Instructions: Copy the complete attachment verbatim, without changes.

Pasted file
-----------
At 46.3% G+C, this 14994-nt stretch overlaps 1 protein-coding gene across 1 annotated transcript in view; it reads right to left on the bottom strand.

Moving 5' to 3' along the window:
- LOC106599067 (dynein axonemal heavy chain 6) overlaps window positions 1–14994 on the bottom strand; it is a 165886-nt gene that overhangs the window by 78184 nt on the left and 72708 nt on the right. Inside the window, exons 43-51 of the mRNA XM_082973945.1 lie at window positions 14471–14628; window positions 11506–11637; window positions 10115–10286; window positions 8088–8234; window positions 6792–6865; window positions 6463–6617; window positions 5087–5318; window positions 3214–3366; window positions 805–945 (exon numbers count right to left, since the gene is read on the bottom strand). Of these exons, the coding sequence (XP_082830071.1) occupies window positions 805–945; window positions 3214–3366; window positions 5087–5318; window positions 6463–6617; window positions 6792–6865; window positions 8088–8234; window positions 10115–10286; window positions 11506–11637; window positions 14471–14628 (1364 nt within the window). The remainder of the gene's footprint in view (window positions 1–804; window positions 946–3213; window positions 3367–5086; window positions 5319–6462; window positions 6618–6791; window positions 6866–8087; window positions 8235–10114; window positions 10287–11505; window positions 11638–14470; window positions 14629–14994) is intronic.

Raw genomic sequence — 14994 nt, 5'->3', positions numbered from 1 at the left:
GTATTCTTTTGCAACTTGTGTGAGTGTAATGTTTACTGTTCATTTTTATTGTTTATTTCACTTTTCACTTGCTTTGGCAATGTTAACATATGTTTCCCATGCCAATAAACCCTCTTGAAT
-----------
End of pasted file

At 46.3% G+C, this 14994-nt stretch overlaps 1 protein-coding gene across 1 annotated transcript in view; it reads right to left on the bottom strand.

Moving 5' to 3' along the window:
- LOC106599067 (dynein axonemal heavy chain 6) overlaps window positions 1–14994 on the bottom strand; it is a 165886-nt gene that overhangs the window by 78184 nt on the left and 72708 nt on the right. Inside the window, exons 43-51 of the mRNA XM_082973945.1 lie at window positions 14471–14628; window positions 11506–11637; window positions 10115–10286; window positions 8088–8234; window positions 6792–6865; window positions 6463–6617; window positions 5087–5318; window positions 3214–3366; window positions 805–945 (exon numbers count right to left, since the gene is read on the bottom strand). Of these exons, the coding sequence (XP_082830071.1) occupies window positions 805–945; window positions 3214–3366; window positions 5087–5318; window positions 6463–6617; window positions 6792–6865; window positions 8088–8234; window positions 10115–10286; window positions 11506–11637; window positions 14471–14628 (1364 nt within the window). The remainder of the gene's footprint in view (window positions 1–804; window positions 946–3213; window positions 3367–5086; window positions 5319–6462; window positions 6618–6791; window positions 6866–8087; window positions 8235–10114; window positions 10287–11505; window positions 11638–14470; window positions 14629–14994) is intronic.

Raw genomic sequence — 14994 nt, 5'->3', positions numbered from 1 at the left:
GTATTCTTTTGCAACTTGTGTGAGTGTAATGTTTACTGTTCATTTTTATTGTTTATTTCACTTTTCACTTGCTTTGGCAATGTTAACATATGTTTCCCATGCCAATAAACCCTCTTGAAT